As reported by Digital Journal
, last week the UK government issued a licence authorising the mass killing of badgers. The policy, which is intended to reduce the incidence of bovine TB in cattle, is highly controversial. It has been severely criticised by both scientists and animal welfare groups. A petition against the cull on the government website
, which was only created last week, has already received over 100,000 signatures.
According to the Daily Telegraph
, the Royal Society for the Prevention of Cruelty to Animals (RSPCA) has now called for milk and other dairy products that come from farms that are not participating in the cull to be labelled "badger friendly" so consumers can make informed decisions.
quotes Gavin Grant, the chief executive of the RSPCA, as saying:
Those who care will not want to visit areas or buy milk from farms soaked in badgers' blood. Dairy consumers should be saying: "I will not buy milk from areas where they are culling". Landowners and farmers allowing this to happen on their land have to realise there will be commercial consequences.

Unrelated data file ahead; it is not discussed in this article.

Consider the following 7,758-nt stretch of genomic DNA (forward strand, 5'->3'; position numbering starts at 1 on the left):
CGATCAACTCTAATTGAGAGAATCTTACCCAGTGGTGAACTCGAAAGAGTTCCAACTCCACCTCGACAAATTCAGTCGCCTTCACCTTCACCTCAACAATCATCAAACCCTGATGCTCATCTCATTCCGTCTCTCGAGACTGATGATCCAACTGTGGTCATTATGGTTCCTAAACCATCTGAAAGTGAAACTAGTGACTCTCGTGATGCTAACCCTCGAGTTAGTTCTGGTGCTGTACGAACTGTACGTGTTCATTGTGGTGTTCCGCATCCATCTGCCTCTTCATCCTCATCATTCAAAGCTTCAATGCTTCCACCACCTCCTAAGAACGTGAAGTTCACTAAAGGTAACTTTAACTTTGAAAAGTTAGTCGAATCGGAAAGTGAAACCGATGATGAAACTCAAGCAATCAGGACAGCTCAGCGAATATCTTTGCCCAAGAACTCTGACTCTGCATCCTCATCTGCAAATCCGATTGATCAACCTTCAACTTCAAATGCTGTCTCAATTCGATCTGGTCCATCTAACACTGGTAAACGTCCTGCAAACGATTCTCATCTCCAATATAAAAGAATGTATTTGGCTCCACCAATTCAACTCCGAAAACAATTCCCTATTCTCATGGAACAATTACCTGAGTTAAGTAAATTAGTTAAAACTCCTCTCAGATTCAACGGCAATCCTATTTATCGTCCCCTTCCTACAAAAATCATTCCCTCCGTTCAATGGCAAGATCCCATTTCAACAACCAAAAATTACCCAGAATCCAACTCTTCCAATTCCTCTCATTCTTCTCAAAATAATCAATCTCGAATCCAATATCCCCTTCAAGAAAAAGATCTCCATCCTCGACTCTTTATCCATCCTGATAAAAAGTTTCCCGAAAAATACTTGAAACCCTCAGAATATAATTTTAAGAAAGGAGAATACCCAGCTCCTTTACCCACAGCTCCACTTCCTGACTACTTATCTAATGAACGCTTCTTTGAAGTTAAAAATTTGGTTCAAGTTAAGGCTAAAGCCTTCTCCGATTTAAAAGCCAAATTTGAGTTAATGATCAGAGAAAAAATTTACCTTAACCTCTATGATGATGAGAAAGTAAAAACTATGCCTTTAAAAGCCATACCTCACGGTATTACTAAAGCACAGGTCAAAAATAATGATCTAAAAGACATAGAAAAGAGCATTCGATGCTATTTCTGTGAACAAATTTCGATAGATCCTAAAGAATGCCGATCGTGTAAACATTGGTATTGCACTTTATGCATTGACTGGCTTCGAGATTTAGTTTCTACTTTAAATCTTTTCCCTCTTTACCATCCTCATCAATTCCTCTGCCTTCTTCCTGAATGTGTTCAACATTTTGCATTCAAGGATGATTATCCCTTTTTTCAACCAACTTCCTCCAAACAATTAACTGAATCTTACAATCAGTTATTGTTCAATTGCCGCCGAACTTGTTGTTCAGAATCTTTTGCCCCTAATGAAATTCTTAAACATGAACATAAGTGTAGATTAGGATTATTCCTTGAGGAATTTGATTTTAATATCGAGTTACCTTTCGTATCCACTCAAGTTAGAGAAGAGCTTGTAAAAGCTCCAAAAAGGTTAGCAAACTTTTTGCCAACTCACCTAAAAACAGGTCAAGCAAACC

The National Farmers Union (NFU) was quick to react to the call to provide badger friendly labelling. Tom Hinds, Director of Corporate Affairs at the National Farmers Union, said anyone calling for people to boycott milk from where the badger culls are taking place are "playing fast and loose with an extremely serious animal welfare issue". He added:
By potentially threatening the livelihoods of dairy and beef farmers, and the jobs of people in the tourism industry, you have to ask; are you serious about finding a solution to TB or have you just become part of the problem?
Contrary to the NFU's suggestion that people opposed to the mass killing of badgers do not care about animal welfare and addressing the issue of bovine TB, Lord Krebs, the scientist whose work the cull is based on described the policy as "crazy" and suggested vaccination and biosecurity as a better solution.
As BBC News
reports, the fact that the petition against the badger cull has passed the 100,000 threshold means parliamentary time should be found to debate the issue. In such a debate, it is difficult to see how calls for accurate labelling in order to allow consumers to make informed decisions could be reasonably rebuffed.